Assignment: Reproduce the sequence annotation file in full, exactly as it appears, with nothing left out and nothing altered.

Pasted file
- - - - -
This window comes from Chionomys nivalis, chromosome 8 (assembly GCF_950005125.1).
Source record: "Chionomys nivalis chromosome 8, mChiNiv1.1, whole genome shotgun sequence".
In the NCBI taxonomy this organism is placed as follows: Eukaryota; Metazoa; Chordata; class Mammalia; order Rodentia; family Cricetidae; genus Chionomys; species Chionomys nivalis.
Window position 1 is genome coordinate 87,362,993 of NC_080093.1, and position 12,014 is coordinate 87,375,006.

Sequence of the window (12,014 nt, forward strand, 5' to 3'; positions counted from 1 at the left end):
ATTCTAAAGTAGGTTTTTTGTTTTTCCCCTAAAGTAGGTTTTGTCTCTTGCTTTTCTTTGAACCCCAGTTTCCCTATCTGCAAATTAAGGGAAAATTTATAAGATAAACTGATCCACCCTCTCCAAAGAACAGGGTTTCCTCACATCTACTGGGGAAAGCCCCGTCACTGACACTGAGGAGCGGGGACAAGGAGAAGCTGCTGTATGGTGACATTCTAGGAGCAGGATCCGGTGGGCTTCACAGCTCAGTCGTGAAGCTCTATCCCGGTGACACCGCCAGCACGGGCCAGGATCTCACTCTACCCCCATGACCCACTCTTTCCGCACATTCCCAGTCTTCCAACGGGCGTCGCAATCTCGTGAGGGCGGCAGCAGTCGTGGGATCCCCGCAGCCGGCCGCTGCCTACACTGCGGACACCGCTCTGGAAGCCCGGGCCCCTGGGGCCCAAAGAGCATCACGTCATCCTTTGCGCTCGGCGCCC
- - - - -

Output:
This window comes from Chionomys nivalis, chromosome 8 (assembly GCF_950005125.1).
Source record: "Chionomys nivalis chromosome 8, mChiNiv1.1, whole genome shotgun sequence".
In the NCBI taxonomy this organism is placed as follows: Eukaryota; Metazoa; Chordata; class Mammalia; order Rodentia; family Cricetidae; genus Chionomys; species Chionomys nivalis.
Window position 1 is genome coordinate 87,362,993 of NC_080093.1, and position 12,014 is coordinate 87,375,006.

Sequence of the window (12,014 nt, forward strand, 5' to 3'; positions counted from 1 at the left end):
ATTCTAAAGTAGGTTTTTTGTTTTTCCCCTAAAGTAGGTTTTGTCTCTTGCTTTTCTTTGAACCCCAGTTTCCCTATCTGCAAATTAAGGGAAAATTTATAAGATAAACTGATCCACCCTCTCCAAAGAACAGGGTTTCCTCACATCTACTGGGGAAAGCCCCGTCACTGACACTGAGGAGCGGGGACAAGGAGAAGCTGCTGTATGGTGACATTCTAGGAGCAGGATCCGGTGGGCTTCACAGCTCAGTCGTGAAGCTCTATCCCGGTGACACCGCCAGCACGGGCCAGGATCTCACTCTACCCCCATGACCCACTCTTTCCGCACATTCCCAGTCTTCCAACGGGCGTCGCAATCTCGTGAGGGCGGCAGCAGTCGTGGGATCCCCGCAGCCGGCCGCTGCCTACACTGCGGACACCGCTCTGGAAGCCCGGGCCCCTGGGGCCCAAAGAGCATCACGTCATCCTTTGCGCTCGGCGCCC